On March 20, Egypt held a referendum vote, and it is the common consensus that the results indicate the degree of support and power for the Muslim Brotherhood. In this special preview of an article from Commentary’s April issue, written several weeks before, Hillel Fradkin and Lewis Libby consider the political program of the this venerable Islamist movement.

On  February 18, crowds gathered in Cairo’s Tahrir Square to celebrate the ouster of Egyptian strongman Hosni Mubarak—but also to pray, since it was a Friday, and Friday is the Muslim Sabbath. As it had on every Friday since the uprising began the month before, the Muslim Brotherhood took a leading role. But on this Friday, the subject was no longer Mubarak but rather Egypt’s future and the place the Brotherhood—the venerable Islamist organization—would have in it. Would the Muslim Brotherhood ultimately support a turn toward democratic governance, or would it revert to its oft-cited goal of installing a theocracy? How that question might be answered arose in the person of Wael Ghonim, the young Google executive whose secret work on Facebook and elsewhere on the Web had been so crucial to organizing the protests.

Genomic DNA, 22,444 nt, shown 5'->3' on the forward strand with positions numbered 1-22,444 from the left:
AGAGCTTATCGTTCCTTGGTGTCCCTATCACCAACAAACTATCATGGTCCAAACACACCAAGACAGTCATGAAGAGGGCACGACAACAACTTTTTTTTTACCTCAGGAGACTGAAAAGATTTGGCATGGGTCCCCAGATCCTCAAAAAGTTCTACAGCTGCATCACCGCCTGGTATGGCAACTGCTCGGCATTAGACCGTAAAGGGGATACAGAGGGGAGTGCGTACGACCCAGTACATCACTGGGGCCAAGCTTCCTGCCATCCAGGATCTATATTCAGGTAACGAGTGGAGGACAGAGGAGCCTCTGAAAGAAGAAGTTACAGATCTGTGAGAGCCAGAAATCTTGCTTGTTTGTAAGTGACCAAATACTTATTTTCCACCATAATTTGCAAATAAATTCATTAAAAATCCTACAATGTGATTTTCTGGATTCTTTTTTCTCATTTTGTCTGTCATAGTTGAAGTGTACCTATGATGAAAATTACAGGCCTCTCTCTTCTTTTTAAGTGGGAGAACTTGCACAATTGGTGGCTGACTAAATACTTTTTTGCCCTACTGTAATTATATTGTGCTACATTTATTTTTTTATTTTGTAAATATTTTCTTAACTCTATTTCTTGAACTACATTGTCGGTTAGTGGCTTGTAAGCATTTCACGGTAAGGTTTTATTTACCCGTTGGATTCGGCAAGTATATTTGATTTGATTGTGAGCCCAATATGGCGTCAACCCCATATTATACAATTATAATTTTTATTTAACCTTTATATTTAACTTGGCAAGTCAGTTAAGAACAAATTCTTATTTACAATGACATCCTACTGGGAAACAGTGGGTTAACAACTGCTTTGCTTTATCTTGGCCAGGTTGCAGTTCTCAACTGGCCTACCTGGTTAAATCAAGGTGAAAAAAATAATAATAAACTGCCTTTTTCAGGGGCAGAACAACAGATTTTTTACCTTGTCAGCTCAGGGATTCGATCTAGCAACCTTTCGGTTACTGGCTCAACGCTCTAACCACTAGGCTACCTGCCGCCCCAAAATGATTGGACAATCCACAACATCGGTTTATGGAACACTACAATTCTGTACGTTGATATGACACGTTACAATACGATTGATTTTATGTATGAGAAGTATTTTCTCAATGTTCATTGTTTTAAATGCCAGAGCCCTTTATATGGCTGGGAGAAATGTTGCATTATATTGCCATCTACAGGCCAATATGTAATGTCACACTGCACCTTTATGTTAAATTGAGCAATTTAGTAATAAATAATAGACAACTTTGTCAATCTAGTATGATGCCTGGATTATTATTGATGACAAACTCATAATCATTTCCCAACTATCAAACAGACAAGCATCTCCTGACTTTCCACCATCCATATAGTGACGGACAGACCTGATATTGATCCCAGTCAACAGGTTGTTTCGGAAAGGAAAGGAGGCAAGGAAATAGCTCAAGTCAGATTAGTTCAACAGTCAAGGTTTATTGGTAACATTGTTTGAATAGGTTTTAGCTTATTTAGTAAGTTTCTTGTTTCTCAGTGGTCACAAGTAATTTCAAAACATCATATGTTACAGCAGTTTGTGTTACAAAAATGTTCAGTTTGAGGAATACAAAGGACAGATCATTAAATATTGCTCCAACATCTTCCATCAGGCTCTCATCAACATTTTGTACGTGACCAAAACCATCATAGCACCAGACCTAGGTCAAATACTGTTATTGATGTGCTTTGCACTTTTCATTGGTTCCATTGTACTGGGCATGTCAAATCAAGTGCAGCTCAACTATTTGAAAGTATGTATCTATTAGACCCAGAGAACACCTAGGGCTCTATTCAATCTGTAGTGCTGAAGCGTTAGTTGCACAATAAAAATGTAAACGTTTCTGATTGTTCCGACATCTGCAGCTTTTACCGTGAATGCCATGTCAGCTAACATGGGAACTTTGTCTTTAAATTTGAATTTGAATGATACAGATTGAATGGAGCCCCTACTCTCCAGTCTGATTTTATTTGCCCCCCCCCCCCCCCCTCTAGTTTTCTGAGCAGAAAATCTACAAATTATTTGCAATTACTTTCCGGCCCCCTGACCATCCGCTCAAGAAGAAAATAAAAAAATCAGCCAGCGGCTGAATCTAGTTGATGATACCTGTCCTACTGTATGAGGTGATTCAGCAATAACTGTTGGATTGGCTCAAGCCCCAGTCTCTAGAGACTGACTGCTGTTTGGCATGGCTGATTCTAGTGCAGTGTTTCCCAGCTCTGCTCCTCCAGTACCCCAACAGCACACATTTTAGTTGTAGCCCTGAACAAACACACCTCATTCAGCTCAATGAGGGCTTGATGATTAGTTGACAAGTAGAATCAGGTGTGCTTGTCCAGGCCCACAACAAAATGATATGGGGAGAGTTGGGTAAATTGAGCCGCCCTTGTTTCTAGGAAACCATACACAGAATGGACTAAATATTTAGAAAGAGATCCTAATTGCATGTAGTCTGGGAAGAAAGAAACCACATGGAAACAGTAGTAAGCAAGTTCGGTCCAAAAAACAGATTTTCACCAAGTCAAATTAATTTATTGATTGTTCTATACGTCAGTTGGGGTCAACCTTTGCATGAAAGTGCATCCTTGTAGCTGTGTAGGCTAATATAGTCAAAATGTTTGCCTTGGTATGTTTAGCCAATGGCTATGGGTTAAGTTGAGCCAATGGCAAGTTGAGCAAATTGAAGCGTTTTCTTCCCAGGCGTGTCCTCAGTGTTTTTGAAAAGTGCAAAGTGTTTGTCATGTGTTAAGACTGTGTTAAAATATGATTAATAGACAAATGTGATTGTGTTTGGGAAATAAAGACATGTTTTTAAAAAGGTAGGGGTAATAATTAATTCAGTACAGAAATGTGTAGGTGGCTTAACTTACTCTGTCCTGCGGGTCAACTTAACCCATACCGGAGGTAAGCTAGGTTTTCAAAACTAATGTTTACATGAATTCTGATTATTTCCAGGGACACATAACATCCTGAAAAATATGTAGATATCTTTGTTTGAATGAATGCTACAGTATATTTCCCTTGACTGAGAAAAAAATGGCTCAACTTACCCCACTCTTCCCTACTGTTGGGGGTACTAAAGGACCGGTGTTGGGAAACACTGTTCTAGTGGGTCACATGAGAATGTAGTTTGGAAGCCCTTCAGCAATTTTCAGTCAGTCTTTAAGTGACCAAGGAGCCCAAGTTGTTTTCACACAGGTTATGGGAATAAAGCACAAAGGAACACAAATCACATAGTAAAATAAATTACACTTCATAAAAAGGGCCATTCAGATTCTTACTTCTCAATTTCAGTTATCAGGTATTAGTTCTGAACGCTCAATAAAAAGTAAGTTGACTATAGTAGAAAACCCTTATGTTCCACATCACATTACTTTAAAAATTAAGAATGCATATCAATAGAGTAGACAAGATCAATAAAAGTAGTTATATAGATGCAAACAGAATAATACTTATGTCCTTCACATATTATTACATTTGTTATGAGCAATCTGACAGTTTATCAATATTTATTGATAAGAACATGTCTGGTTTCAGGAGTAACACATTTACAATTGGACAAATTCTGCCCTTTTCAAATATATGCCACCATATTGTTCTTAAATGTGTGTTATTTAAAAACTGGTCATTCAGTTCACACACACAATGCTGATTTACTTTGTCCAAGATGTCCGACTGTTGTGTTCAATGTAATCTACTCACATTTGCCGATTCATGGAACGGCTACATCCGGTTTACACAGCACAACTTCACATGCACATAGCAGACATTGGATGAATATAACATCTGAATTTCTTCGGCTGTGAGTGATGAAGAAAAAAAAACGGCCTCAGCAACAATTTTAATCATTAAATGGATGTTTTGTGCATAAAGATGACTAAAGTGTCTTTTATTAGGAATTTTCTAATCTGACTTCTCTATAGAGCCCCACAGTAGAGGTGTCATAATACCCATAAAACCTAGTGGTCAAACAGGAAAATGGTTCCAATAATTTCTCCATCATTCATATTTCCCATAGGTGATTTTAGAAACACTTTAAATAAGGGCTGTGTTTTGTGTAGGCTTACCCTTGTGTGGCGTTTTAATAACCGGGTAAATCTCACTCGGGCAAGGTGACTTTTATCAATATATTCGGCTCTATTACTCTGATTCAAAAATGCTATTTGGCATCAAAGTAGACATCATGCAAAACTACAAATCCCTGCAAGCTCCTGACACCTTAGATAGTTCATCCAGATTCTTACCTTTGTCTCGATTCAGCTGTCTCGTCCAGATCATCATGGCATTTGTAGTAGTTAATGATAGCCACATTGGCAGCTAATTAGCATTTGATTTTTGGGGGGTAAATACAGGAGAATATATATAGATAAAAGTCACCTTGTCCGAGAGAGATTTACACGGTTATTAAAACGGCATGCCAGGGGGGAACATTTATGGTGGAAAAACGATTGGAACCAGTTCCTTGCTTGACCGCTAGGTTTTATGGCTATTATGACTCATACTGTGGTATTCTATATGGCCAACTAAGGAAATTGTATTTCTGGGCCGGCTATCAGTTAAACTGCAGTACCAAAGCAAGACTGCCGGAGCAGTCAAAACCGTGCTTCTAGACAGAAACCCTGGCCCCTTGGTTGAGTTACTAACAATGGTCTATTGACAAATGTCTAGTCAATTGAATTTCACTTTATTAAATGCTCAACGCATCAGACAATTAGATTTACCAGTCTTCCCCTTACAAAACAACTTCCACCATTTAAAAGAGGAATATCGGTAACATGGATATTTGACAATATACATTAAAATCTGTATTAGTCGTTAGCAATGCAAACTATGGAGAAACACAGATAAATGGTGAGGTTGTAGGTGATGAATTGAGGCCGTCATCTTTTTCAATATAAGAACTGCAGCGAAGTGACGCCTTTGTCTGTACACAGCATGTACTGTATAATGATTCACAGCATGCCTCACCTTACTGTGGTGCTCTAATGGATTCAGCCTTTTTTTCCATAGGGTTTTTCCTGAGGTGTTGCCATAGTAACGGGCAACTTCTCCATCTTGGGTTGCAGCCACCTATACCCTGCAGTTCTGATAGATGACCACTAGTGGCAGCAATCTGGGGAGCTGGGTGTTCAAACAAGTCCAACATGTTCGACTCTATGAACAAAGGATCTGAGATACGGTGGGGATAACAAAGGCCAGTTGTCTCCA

Would Ghonim speak?

He would not. Despite his centrality to all that had happened, this undeniable hero of the revolution was denied access to the podium by the Muslim Brotherhood. Ghonim’s parting gesture, as he left the square, was to wrap himself in the Egyptian flag. In his stead was Sheikh Yusuf al-Qaradawi, an Egyptian who had lived in exile for more than 30 years, had had no apparent role in recent events, and had just flown in from Qatar. Qaradawi is known to millions in the Muslim world through his weekly TV show on Al Jazeera and through his founding and direction of Islamist institutions, many of them in Europe. He is the chief ideologue and spiritual guide of the Muslim Brotherhood worldwide.